How to Cook a Cod in the Skillet

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Dried cod was once a great staple of international trade.
Dried cod was once a great staple of international trade. (Image: Hemera Technologies/Photos.com/Getty Images)

Cod has been one of North America's most important commercial fisheries for centuries, since the very earliest days of European exploration. Continental Europe had an insatiable appetite for fish thanks to the Church's numerous fasting days, when meat was not permitted. The New World's lavish stocks of cod, combined with its suitability for salting and drying, made it a cherished stable across the continent. Today most cod is purchased fresh or frozen, rather than dried, but it is still a popular and healthy food. Its firm texture and delicate flavor make it especially suited to pan-frying.

Things You'll Need

  • 3 plates, pans or other dishes
  • Shallow bowl
  • 2 sheet pans
  • Wax paper or plastic wrap
  • Vinyl kitchen gloves (optional)
  • 2 cups flour
  • 1 cup milk
  • 2 cups bread crumbs
  • 6-8 oz. boneless cod fillets
  • Salt and pepper to taste
  • Skillet
  • Vegetable oil
  • Spatula
  • Brown craft paper

Preparation

Set up a work surface from left to right with two plates, a shallow bowl and the third plate, in that order. Line a sheet pan with wax paper or plastic wrap, and place it on the right. Reverse the order of the setup if you are left handed.

Put on the kitchen gloves, if you will be using them. Fill the first plate with the cod fillets, and season them lightly with salt and pepper. Put the flour on the second plate, the milk in the bowl and the bread crumbs on the third plate.

With your left hand dredge the first fillet through the flour, carefully coating both sides. Shake off any excess flour and dip the fillet into the bowl of milk. Finally, dredge the fillet in the bread crumbs, pressing firmly to ensure that both sides are coated.

Transfer the coated fillet to the sheet pan with your right hand, which remains clean and dry. Repeat for the remaining fillets, topping up the flour, milk and crumbs as necessary.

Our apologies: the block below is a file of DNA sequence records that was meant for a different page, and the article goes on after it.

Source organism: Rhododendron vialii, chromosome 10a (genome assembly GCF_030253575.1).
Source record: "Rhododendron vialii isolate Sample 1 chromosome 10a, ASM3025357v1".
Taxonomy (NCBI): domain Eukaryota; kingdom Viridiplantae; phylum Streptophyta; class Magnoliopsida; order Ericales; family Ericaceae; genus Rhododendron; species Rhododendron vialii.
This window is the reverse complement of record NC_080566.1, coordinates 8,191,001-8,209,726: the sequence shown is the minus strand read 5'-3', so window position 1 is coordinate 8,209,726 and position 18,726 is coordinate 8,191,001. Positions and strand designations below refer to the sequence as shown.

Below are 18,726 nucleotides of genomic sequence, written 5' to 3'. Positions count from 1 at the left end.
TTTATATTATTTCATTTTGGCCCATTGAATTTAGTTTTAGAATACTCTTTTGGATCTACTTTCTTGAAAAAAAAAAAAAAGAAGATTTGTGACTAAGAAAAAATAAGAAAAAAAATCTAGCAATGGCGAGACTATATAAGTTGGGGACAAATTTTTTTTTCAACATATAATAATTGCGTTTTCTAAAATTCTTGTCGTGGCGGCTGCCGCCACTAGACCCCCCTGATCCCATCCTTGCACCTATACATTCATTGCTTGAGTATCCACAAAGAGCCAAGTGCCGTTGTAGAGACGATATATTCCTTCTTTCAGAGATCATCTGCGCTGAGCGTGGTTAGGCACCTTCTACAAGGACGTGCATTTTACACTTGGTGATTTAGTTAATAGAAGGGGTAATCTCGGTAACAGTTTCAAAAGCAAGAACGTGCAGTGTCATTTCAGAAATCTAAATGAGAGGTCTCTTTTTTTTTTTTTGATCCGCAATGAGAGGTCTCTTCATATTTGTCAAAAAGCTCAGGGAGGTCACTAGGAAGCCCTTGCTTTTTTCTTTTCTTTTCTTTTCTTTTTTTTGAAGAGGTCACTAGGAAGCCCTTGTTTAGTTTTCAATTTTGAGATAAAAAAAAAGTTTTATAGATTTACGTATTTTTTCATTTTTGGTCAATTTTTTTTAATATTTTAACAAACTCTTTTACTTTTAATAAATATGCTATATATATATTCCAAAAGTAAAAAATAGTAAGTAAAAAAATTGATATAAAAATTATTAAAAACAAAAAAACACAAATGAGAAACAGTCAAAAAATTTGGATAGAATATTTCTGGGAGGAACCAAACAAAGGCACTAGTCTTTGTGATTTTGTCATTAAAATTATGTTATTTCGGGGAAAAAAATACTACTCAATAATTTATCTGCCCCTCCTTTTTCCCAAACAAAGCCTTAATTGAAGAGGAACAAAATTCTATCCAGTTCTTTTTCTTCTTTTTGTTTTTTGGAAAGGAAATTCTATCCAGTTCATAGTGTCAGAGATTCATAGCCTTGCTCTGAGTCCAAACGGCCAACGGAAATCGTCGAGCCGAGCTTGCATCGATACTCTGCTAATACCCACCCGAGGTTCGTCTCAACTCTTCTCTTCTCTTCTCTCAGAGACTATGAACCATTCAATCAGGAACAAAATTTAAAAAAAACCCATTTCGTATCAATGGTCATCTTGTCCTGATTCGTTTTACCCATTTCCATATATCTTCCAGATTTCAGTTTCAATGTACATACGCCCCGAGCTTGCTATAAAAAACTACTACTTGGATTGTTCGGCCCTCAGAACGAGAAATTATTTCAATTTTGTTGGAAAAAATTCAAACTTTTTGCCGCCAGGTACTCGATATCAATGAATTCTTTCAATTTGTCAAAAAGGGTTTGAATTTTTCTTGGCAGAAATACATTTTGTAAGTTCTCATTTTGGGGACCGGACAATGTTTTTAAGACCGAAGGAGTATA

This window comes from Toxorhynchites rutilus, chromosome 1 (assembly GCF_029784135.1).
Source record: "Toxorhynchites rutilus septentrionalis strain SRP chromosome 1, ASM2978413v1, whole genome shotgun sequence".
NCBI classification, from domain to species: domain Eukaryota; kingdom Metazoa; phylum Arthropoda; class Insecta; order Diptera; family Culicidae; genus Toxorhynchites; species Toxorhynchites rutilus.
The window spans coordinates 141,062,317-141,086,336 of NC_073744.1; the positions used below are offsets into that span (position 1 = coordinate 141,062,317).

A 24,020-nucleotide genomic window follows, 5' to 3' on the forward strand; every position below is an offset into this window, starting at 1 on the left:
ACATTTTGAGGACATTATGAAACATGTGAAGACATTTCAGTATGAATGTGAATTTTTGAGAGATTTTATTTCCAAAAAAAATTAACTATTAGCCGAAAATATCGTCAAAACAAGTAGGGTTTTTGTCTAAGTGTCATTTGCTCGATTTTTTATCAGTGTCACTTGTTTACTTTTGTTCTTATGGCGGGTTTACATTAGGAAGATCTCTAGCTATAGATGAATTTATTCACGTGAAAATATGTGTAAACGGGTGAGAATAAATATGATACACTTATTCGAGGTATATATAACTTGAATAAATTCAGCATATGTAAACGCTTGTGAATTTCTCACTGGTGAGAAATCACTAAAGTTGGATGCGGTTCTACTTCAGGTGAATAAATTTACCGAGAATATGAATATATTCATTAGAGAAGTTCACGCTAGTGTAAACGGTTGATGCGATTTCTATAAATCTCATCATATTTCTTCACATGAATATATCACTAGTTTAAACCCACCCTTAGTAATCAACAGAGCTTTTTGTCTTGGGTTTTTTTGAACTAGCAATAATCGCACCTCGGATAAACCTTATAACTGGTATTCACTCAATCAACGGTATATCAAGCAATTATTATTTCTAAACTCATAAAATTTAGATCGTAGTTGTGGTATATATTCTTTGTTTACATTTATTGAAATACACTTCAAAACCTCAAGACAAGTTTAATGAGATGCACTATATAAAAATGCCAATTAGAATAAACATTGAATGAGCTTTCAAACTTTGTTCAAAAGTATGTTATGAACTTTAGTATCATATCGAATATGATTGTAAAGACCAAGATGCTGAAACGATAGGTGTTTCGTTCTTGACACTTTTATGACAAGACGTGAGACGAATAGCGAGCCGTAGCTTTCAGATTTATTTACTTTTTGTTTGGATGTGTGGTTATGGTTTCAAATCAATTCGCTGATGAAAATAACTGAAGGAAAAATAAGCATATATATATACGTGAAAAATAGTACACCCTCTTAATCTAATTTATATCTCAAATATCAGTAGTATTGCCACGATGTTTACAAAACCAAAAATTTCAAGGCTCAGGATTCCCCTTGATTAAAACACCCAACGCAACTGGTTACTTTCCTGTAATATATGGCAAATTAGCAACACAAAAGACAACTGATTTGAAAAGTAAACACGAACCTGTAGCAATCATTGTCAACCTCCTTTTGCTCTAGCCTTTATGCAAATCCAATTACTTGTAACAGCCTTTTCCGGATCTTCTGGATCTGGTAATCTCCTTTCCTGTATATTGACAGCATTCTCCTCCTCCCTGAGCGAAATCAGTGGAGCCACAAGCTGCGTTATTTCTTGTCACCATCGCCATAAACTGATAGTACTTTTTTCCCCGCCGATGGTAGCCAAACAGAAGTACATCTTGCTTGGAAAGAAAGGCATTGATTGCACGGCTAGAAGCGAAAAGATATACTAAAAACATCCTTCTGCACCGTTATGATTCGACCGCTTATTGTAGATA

Place the fillets in the refrigerator for at least 15 minutes, or as long as two hours, so the coating has time to adhere to the fillets.

Frying

Oil the skillet lightly and heat it to medium-hot. The frying temperature of the oil should be in the range of 380 to 400 degrees Fahrenheit, for best results.

Fry the fillets two or three at a time, once the oil is hot. When the underside is golden brown, turn the fillets and cook for another two or three minutes. Extra-thick fillets will require slightly longer.

Repeat with the remaining fillets once the skillet has returned to the correct temperature, adding more oil if necessary. The first batch of fillets may be kept warm on a paper-lined sheet pan, if desired. Preheat an oven to 200 degrees Fahrenheit to hold the initial batch of cod until the remainder are finished.

Serve immediately, while the coating is fresh and crisp. The breading seals moisture into the fillets, keeping them juicy, but the steam from the hot cod will eventually soften the coating.

Tips & Warnings

  • The cod may be cooked at low heat without breading, in olive oil or butter. This gives a more delicate result, and lends itself to the use of fresh herbs or sauces from the classic repertoire.
  • Fish is a common cause of food-borne illness. Buy only from reputable sources, and sanitize your utensils and work surfaces after they've been in contact with raw fish.

References

  • "Professional Cooking, 5th Ed."; Wayne Gisslen; 2003
  • "Cod: A Biography of the Fish That Changed the World"; Mark Kurlansky; 1997
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